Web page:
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REVISION: Protest, Law and Order in the Twentieth Century

REVISION: Protest, Law and Order in the Twentieth Century

Complete your sheets as you hear about each protest

The SuffragettesSuffrage = the right to voteWomens rights had improved after 1900: more women were able to go to University and worked in roles like nursing and teachingMany (not all!) in society believed that a womans role was at home and that women lacked the intelligence to vote

Two main groups:National Union of Womens Suffrage Societies (NUWSS) Founded in 1897.Led by Millicent Fawcett.Believed in peaceful protest.Were prepared to work with politicians Known as SUFFRAGISTS

Womens Social and Political Union (WSPU) Founded in 1903.Led by the Pankhursts.They were impatient with the NUWSS lack of progressThey were nicknamed suffragettes by the Daily Mail newspaperTheir motto was Deeds not Words

Deeds not words

The Suffragettes CampaignThe Suffragette campaign became more violent after 1906 because:They had realised that being sent to prison got publicity, which = supportThe campaign had started in 1897 and had achieved little they were impatientWhen Herbert Asquith (a Liberal) became Prime Minister, he challenged the Suffragettes to show they were popular. 500,000 women marched through London on Womens Sunday in 1908. Asquith did nothing.

Gaining further publicityFrustration grew huge demonstrations outside Parliament in 1908 and rushes into ParliamentThose who went to prison went on hunger strike to create martyrs for the causeThey were force fed

The Conciliation Bill and Black FridayThe Liberal Government (led by Asquith) promised to give women the vote in Jan 1910This still had not passed into law by November 1910An angry demonstration on 18th November 1910 turned into a riot. Police were heavy handed and there were complaints bout sexual and physical violence against protestors. This was known as Black Friday.Asquith dropped plans to give women the vote in November 1911. This triggered the most violent phase of the campaign

Violence after 1911Bleach poured into post boxesBombsAttacks on mens clubsIn 1912 Mary Leigh threw an axe at the Prime MinisterMary Richardson slashed a famous portrait at the National GalleryIn June 1913 Emily Davison threw herself in front of the Kings horse during the famous Derby race and died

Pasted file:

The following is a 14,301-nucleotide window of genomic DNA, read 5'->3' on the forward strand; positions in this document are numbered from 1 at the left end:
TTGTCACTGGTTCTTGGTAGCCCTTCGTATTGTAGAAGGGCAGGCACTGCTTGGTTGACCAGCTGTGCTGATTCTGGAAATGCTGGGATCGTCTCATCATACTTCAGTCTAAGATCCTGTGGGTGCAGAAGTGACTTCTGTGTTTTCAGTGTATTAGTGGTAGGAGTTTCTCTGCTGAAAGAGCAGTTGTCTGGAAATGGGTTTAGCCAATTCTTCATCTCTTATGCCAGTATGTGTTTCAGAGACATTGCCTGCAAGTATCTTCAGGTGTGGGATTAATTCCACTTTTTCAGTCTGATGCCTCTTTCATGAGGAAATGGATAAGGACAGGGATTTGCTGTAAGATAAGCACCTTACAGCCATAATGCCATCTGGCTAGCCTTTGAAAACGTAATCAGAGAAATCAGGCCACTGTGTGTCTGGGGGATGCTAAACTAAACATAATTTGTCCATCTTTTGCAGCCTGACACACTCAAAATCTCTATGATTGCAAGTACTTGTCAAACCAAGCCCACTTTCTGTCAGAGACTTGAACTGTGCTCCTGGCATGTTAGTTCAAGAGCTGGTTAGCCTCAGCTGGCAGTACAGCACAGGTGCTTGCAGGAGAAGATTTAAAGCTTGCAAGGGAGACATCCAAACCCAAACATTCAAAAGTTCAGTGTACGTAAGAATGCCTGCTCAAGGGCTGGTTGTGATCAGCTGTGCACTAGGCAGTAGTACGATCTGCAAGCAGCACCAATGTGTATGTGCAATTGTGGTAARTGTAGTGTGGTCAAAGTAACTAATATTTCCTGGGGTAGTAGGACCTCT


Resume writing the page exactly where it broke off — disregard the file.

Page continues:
1914 1918: a very different kind of campaignThe campaign was suspended in 1914 because of the outbreak of WW1As most men were away at war, women stepped into mens jobs and some argue they proved their equality through their contributionWomen over 30 were given the vote in 1918 after the war. Women over 21 received suffrage in 1928

The General Strike: 1926

The Background to the General StrikeUnion membership was growing The Triple Industrial Alliance (TIA) had promised to support each other in strikes this was the transport, railway and miners unionsThere was a fear of revolution (after the Communists had taken over Russia in 1917)There was an economic slump, which harmed Britains economy

The effect of WW1: Black FridayThe Government had controlled coal mines during the war. Miners were crucial to success, so had high wages, good working hours and safety improved. After the war in 1921, mines were returned to their owners. This was unpopular with miners. Miners thought pay would decrease and hours go up. They called a strike but the TIA thought they had done this too quickly and didnt support them. The Strike failed and was known as Black Friday.

Red Friday: 31st July 1925When owners proposed a further cut in wages and an extra hour of work every day, miners called a strike.The Government stepped in and:Paid the owners a subsidy to stop the changesSet up the Samuel committee to investigate problems in the mining industryThis was a success for the miners but it led to a belief that mine owners were greedy.

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The Samuel Report and the trigger for the strikeIn March 1926, the Samuel Report recommended that miners take a pay cutThe Trade Union Congress (TUC) steps in and begins to organise a General Strike to support the miners they thought the threat of a strike would be enough to scare the government into actionThe Daily Mail tried to print an article in May 1926 attacking the strike. The printers refused to print the article and the Government broke off negotiations with the TUC. The Strike had started

How did the Strike unfold?The TUCs plans were disorganised and strikers did not follow the plansLocal groups coordinated action in their areas (rather than the TUC) and were very successful in bringing transport and other services to a complete stopIt was generally a peaceful strike but 5,000 were arrested for disorder